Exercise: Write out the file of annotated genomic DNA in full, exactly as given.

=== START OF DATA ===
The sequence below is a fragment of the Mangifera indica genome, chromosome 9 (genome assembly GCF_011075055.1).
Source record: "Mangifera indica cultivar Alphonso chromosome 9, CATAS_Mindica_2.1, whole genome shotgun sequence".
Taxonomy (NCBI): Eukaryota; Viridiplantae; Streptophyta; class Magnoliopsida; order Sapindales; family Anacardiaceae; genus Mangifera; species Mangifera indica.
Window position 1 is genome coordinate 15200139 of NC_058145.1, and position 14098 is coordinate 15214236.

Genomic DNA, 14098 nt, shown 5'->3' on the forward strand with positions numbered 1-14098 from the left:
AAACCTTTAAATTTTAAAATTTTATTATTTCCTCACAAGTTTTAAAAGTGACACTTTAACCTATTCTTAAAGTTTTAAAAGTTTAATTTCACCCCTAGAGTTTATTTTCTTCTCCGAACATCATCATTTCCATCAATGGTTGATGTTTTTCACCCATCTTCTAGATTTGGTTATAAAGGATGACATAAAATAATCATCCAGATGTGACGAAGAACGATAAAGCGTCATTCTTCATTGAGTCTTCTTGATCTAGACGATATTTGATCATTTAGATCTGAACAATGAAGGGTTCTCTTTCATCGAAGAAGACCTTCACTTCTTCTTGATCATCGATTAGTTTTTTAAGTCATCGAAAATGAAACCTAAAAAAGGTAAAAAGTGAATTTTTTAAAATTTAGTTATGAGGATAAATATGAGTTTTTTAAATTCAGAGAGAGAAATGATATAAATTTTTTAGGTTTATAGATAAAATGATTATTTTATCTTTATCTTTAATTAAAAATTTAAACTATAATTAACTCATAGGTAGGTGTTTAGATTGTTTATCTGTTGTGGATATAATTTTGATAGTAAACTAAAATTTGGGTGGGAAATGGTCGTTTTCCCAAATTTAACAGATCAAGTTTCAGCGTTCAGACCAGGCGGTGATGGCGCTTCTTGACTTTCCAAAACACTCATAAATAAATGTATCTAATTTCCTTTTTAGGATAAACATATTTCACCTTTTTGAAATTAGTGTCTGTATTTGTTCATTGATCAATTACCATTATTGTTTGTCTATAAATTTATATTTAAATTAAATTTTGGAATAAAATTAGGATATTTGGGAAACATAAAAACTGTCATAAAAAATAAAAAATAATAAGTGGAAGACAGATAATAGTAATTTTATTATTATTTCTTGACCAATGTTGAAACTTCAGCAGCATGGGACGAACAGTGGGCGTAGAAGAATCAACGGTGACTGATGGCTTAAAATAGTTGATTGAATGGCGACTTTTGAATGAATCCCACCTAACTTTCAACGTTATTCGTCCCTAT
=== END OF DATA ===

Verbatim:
The sequence below is a fragment of the Mangifera indica genome, chromosome 9 (genome assembly GCF_011075055.1).
Source record: "Mangifera indica cultivar Alphonso chromosome 9, CATAS_Mindica_2.1, whole genome shotgun sequence".
Taxonomy (NCBI): Eukaryota; Viridiplantae; Streptophyta; class Magnoliopsida; order Sapindales; family Anacardiaceae; genus Mangifera; species Mangifera indica.
Window position 1 is genome coordinate 15200139 of NC_058145.1, and position 14098 is coordinate 15214236.

Genomic DNA, 14098 nt, shown 5'->3' on the forward strand with positions numbered 1-14098 from the left:
AAACCTTTAAATTTTAAAATTTTATTATTTCCTCACAAGTTTTAAAAGTGACACTTTAACCTATTCTTAAAGTTTTAAAAGTTTAATTTCACCCCTAGAGTTTATTTTCTTCTCCGAACATCATCATTTCCATCAATGGTTGATGTTTTTCACCCATCTTCTAGATTTGGTTATAAAGGATGACATAAAATAATCATCCAGATGTGACGAAGAACGATAAAGCGTCATTCTTCATTGAGTCTTCTTGATCTAGACGATATTTGATCATTTAGATCTGAACAATGAAGGGTTCTCTTTCATCGAAGAAGACCTTCACTTCTTCTTGATCATCGATTAGTTTTTTAAGTCATCGAAAATGAAACCTAAAAAAGGTAAAAAGTGAATTTTTTAAAATTTAGTTATGAGGATAAATATGAGTTTTTTAAATTCAGAGAGAGAAATGATATAAATTTTTTAGGTTTATAGATAAAATGATTATTTTATCTTTATCTTTAATTAAAAATTTAAACTATAATTAACTCATAGGTAGGTGTTTAGATTGTTTATCTGTTGTGGATATAATTTTGATAGTAAACTAAAATTTGGGTGGGAAATGGTCGTTTTCCCAAATTTAACAGATCAAGTTTCAGCGTTCAGACCAGGCGGTGATGGCGCTTCTTGACTTTCCAAAACACTCATAAATAAATGTATCTAATTTCCTTTTTAGGATAAACATATTTCACCTTTTTGAAATTAGTGTCTGTATTTGTTCATTGATCAATTACCATTATTGTTTGTCTATAAATTTATATTTAAATTAAATTTTGGAATAAAATTAGGATATTTGGGAAACATAAAAACTGTCATAAAAAATAAAAAATAATAAGTGGAAGACAGATAATAGTAATTTTATTATTATTTCTTGACCAATGTTGAAACTTCAGCAGCATGGGACGAACAGTGGGCGTAGAAGAATCAACGGTGACTGATGGCTTAAAATAGTTGATTGAATGGCGACTTTTGAATGAATCCCACCTAACTTTCAACGTTATTCGTCCCTAT